Is it possible to supplement Naive Bayes text classification algorithm with author information?
I am working on a text classification project where I am trying to assign topic classifications to speeches from the Congressional Record.
Using topic codes from the Congressional Bills Project (http://congressionalbills.org/), I've tagged speeches that mention a specific bill as belonging to the topic of the bill. I'm using this as my "training set" for the model.
I have a "vanilla" Naive Bayes classifier working well-enough, but I keep feeling like I could get better accuracy out of the algorithm by incorporating information about the member of Congress who is making the speech (e.g. certain members are much more likely to talk about Foreign Policy than others).
One possibility would be to replace the prior in the NB classifier (usually defined as the proportion of documents in the training set that have the given classification) with speaker's observed prior speeches.
Is this worth pursuing? Are there existing approaches that have followed this same kind of logic? I'm a little bit familiar with the "author-topic models" that come out of Latent Dirichlet Allocation models, but I like the simplicity of the NB model.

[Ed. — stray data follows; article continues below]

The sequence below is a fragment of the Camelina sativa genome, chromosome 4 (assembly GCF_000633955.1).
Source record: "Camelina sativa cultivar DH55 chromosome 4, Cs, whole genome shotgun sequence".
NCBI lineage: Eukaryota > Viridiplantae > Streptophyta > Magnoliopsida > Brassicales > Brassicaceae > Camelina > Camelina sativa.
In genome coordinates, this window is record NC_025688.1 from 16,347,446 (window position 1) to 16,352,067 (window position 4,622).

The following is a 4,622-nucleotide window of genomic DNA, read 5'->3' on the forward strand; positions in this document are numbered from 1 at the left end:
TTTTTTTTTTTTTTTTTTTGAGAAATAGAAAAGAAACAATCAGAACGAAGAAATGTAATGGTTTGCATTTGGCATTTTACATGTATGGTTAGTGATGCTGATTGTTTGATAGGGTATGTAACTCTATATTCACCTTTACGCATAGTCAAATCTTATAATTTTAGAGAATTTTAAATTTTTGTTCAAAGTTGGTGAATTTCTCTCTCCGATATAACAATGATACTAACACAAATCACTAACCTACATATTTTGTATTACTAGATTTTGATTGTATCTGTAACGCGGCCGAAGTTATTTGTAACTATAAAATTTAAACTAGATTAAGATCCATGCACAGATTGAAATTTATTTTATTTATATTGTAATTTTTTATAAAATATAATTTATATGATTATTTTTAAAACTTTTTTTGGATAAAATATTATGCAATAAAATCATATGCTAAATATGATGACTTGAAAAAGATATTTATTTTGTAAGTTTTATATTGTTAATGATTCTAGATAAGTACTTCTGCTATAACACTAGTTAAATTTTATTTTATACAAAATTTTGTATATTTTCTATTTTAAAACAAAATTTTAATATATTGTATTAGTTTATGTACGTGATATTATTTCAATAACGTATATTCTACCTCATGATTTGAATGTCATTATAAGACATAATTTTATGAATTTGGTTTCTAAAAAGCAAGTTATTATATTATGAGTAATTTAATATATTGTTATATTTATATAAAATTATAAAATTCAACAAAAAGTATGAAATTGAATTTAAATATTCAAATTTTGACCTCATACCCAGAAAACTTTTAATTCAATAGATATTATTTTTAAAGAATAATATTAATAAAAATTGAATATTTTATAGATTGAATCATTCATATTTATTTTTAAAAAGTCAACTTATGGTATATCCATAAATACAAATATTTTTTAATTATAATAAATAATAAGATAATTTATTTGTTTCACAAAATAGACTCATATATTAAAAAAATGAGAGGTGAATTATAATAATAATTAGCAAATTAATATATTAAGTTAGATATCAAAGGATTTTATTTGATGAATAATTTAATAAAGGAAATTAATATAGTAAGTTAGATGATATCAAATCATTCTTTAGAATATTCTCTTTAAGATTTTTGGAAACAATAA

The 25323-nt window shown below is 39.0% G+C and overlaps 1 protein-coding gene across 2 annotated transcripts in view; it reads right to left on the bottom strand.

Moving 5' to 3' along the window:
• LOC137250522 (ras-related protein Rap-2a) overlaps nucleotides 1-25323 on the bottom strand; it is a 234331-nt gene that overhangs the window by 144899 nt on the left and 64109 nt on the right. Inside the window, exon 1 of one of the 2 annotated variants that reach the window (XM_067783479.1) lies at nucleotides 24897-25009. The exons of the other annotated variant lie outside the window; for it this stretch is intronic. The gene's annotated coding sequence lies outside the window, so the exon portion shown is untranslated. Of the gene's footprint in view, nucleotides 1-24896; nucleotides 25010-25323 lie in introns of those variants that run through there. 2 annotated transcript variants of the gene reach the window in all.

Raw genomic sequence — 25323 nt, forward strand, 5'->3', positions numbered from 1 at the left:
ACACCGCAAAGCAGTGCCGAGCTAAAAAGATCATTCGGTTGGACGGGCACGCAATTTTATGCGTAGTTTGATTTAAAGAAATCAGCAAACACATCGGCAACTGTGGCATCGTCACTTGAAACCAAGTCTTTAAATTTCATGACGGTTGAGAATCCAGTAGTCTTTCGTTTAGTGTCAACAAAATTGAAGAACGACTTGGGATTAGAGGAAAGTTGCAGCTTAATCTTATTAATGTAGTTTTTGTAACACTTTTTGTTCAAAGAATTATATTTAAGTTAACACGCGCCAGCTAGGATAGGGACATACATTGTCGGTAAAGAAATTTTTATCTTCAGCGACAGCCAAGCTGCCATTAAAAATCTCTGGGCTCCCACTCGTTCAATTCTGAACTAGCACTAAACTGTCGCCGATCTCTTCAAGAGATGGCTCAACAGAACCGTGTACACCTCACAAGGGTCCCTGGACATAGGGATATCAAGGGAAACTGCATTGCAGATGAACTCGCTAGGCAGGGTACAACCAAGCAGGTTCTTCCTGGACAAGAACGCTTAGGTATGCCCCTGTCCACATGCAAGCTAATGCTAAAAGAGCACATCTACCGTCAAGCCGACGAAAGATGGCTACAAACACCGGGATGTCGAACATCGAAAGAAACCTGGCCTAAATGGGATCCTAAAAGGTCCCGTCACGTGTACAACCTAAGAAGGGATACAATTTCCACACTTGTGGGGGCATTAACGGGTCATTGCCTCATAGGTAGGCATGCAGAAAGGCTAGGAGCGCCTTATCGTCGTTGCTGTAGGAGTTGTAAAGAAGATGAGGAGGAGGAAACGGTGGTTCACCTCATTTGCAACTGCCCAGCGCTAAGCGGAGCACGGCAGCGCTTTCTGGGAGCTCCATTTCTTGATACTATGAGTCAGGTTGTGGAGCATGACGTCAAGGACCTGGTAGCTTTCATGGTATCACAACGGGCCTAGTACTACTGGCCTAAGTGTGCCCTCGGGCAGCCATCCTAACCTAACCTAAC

There is no need to modify anything, simply add this information to your Naive Bayes and it will work just fine.
And as it was previously mentioned in the comment - do not change any priors - prior probability is P(class), this has nothing to do with actual features.
Just add to your computations another feature corresponding to the authorship, e.g. "author:AUTHOR" and train Naive Bayes as usual, ie. compute P(class|author:AUTHOR) for each class and AUTHOR and use it later on in your classification process.If your current representation is a bag of words, it is sufficient to add a "artificial" word of form "author:AUTHOR" to it.
One other option would be to train independent classifier for each AUTHOR, which would capture person-specific type of speech, for example - one uses lots of words "environment" only when talking about "nature", while other simply likes to add this word in each speach "Oh, in our local environment of ...". Independent NBs would capture these kind of phenomena.